Tuesday, July 31, 2012

From the Archives: Communal Survival: Holding Each Other Accountable and Healing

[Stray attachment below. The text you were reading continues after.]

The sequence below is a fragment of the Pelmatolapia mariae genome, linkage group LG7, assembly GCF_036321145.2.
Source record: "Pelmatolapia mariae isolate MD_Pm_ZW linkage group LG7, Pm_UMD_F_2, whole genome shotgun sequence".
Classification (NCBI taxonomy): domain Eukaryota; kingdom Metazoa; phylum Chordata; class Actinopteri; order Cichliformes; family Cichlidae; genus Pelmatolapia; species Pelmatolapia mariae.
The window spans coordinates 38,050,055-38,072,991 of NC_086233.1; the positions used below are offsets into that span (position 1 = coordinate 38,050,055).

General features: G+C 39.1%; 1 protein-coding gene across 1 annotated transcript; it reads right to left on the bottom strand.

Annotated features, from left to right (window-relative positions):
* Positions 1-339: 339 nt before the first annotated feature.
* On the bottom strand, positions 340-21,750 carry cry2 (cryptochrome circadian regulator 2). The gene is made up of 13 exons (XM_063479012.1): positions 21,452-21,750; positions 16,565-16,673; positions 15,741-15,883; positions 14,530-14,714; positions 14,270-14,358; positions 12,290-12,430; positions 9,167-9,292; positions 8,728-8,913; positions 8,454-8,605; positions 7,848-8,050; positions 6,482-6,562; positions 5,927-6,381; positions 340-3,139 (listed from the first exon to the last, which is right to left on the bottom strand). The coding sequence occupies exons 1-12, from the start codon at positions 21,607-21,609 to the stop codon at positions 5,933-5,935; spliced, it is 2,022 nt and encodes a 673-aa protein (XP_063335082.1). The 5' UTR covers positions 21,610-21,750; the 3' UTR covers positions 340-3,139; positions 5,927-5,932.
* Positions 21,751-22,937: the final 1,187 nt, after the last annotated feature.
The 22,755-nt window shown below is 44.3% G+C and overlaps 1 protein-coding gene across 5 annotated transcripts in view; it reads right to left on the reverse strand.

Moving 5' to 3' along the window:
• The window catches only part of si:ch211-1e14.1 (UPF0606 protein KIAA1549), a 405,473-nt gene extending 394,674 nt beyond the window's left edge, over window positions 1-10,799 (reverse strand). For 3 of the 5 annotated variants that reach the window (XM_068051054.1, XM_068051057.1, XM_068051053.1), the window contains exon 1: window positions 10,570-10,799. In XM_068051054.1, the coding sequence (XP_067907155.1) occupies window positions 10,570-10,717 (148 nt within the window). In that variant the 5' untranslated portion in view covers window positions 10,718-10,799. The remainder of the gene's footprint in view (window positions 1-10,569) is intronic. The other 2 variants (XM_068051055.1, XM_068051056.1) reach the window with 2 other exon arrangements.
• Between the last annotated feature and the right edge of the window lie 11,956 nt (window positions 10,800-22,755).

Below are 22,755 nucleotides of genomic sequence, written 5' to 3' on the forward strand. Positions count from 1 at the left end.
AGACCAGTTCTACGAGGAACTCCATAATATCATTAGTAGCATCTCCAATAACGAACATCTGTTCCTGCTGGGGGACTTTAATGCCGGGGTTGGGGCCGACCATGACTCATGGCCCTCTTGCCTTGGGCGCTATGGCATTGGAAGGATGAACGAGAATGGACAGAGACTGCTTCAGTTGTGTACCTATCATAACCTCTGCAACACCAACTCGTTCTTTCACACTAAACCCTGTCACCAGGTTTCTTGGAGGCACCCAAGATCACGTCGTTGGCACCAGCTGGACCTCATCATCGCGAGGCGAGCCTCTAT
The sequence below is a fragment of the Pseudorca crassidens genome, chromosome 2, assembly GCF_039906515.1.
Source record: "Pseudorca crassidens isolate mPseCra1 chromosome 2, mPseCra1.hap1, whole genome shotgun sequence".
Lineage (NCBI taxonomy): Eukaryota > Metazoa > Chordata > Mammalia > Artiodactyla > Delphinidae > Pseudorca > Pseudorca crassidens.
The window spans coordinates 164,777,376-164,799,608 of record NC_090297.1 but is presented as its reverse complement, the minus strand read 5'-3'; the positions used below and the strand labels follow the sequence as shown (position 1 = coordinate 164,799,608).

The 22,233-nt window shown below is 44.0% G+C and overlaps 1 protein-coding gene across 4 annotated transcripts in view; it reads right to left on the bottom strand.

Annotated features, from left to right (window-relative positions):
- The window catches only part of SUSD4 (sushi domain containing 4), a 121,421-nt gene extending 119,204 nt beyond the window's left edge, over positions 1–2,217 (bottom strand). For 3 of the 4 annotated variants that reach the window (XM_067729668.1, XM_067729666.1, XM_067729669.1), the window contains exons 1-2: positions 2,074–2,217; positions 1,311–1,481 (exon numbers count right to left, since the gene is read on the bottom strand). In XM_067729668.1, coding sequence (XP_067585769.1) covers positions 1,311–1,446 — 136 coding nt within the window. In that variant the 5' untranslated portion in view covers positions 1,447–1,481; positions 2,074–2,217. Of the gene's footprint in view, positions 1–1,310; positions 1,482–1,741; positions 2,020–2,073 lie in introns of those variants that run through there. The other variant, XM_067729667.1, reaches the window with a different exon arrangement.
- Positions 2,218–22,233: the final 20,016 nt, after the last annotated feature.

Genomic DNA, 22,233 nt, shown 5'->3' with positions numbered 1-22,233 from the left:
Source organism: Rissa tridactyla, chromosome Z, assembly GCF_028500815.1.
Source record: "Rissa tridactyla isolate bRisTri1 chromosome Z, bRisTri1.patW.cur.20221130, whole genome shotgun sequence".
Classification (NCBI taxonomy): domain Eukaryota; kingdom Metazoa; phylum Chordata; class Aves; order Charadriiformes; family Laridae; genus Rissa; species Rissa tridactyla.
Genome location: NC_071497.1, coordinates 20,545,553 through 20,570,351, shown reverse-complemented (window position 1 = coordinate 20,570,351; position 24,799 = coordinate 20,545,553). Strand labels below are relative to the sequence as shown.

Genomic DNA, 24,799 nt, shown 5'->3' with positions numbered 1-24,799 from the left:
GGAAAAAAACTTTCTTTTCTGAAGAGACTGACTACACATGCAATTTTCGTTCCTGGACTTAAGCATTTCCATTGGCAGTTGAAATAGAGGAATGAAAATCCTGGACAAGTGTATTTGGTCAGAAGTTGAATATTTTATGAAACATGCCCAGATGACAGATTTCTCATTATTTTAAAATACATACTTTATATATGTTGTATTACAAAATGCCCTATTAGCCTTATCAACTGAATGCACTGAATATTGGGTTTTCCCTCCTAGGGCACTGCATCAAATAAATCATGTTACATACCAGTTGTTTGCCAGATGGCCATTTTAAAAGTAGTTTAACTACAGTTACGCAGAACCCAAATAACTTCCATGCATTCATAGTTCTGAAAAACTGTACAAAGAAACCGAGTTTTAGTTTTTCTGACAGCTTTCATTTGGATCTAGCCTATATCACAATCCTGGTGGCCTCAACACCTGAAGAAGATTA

I wrote this at my Media Justice column in September 2009. At that time I was not cross-posting here. So, here it is. I'm really proud of this piece. This is a difficult article for me to write. I’m still struggling with this story and my thoughts around it, but think it’s important to discuss what is occurring. Roxanne Shanté, have you heard of her? There’s been a ton of conversation, emails, postings, tweets surrounding the NY Daily News article about her. That was quickly followed by another article in Slate magazine that basically said everything in the NY Daily News article was a lie and that she doesn’t have the education she said she did. As one of the few female rappers in the 1990s, I grew up listening to Roxanne Shanté and still do today. I’ve struggled with this for a week now. I’m not sure where my struggle lays, is it that I’m not ready to debunk her work? That I’m hurt she has lied? That I worry about how survivors are treated in our society? I think it’s all of this and so much more that I have yet to find the words for. The part that gets me at my core is that the media so easily seeks to bring down a Black woman from a working-class background that is serving her community. This is who I am. This is what I do. This could be you. This could be me. I’m not sure people realize how frightening it is to see a Black woman from a working-class background who is an activist be questioned, investigated, and eagerly called a liar. Since the Justice Sotomayor hearings , I have a difficult time recalling a more recent time I allowed myself to pay attention to such an attack. My last vivid memory of witnessing such questioning, interrogation, and name-calling was surrounding Anita Hill. Perhaps this void in my memory is my way of coping with the multiple abuses women of Color endure in the public eye. When I read what activist and journalist Jeff Chang and Wayne Marshall wrote about the situation I realized how important it is to be conscious of what messages are being constructed. Several of the comments responding to his article are by many people I know and read on a regular basis online. Yet, I find it very unsettling that one of the main areas Jeff points out regarding Shanté’s claim to higher education was a history of domestic violence, is used as fodder for people to say “still, where’s the proof?” Only a handful of commenters understood/stand the enormity of being a woman of Color who is a survivor of violence and what coping with such experiences may be for us. We are socialized to believe journalists are supposed to be unbiased. We know that is not true. We all have biases. But for some reason neither article discussed her race and how it intersects with all the other aspects of her identity: gender, class, citizenship status, geographic location, ability (to name a few). I find this sad that people are using race neutral analysis in their reporting. Author of the second article that debunked Shanté, Ben Sheffner, asked me on twitter “What does Shanté's race have to do w/whether the story she told the Daily News & others re Ph.D/Warner Music was accurate?” My reply to him was: “its a pretty big deal. i'm not down for race neutral approaches. we are complex & all our ids matter. look up intersectionality.” To which he responds, “The facts are the facts. No one has successfully challenged ANY facts reported in my Slate piece. Her race doesn't matter.” My response is here. And then he asks about intersectionality. You can read the rest as both our accounts are public and I’m sure you’ll get a kick out of him quoting Daniel Patrick Moynihan, whose “facts” have been debunked by the use of intersectional analysis by scholars of Color all over the world. The only time each of the two pieces mentioned her race was when discussing whom Shanté works with and were identified as “urban African-Americans.” As someone who did the traditional route of higher education and has two master’s of arts degree (you can’t write MA squared on business cards), I don’t really care about the paper. I don’t care about if she has a PhD or not. Yes, this may not be a popular position, yet that’s where I find myself at this moment in time. I understand lying about obtaining education is wrong. And I see very clearly how much this lie has affected our community. Many people and several of my friends have rightfully stated that this particular lie does more damage than good. Here’s where I struggle: I know several social workers, camp counselors, hotline counselors, doulas, and the like who have not gone through the traditional modes of higher education and are doing amazing work! What does this tell us about higher education and those who have access to it? I can speak to the fact that many programs do not always teach you how to counsel, they teach you how to critique and do research. These are very different approaches to what is considered “work.” Many of the counseling experience I gained was not only during my higher education career, but through my actual lived experiences of working with people, along with, not only, reading books, going to class, and writing papers. I’m not ready to debunk Shanté’s work because she lied about her educational background. I understand the importance for many, and I’m not saying having a degree does not make a difference it does for many. Yet, I can’t help but feel compelled to remind us all that coping, care, support in our everyday lives comes from people who may have no specific or focused training on providing such care. Think about how you use your friends and family to help you through decisions and experiences. This, for me, is an informal yet crucial part of our ability to cope, mentor, and build community. Shanté choose to call herself “Doctor” may be misleading, as we do not know the entire story (Chang and Marshall speak to this). Choosing to question if the work she has done in our community as valid is understandable. Yet, if Shanté helped one person or 100 people, she has succeeded in my opinion. As a mentor to a young woman for over 15 years, I know that mentoring is no joke! It is hard and rewarding work. If we choose to ignore her work in the field of mental health, I know we can’t ignore her work as a mentor. Many of us witnessed it when we watched Vh1s airing of EgoTrip’s Ms. Rap Supreme. If she is helping women of Color as we saw in the show in whatever capacity, mentor, counselor, advisor than there is reason to call her a success as it’s too often that women of Color are ignored and forgotten. People too easily forget that not all women are treated equally in this country . Her work matters. We can hold each other accountable and still support one another. I see the importance of respecting her wishes to not speak on her surviving violence (can people please realize the importance and power in the term SURVIVOR over “victim”) and how this may connect to some of the lies that have been presented. There are ways of healing, coping and finding support and community that are far more complex. I really want to hear what others think about this topic and also how we as communities of survivors can support one another without hurting each other. I know Roxanne Shanté is a survivor and she too will survive this, after all she does identify as the “untouchable Queen Pin, the most relentless in the business. Makin’ money without men, Sittin’, stackin’ her riches.”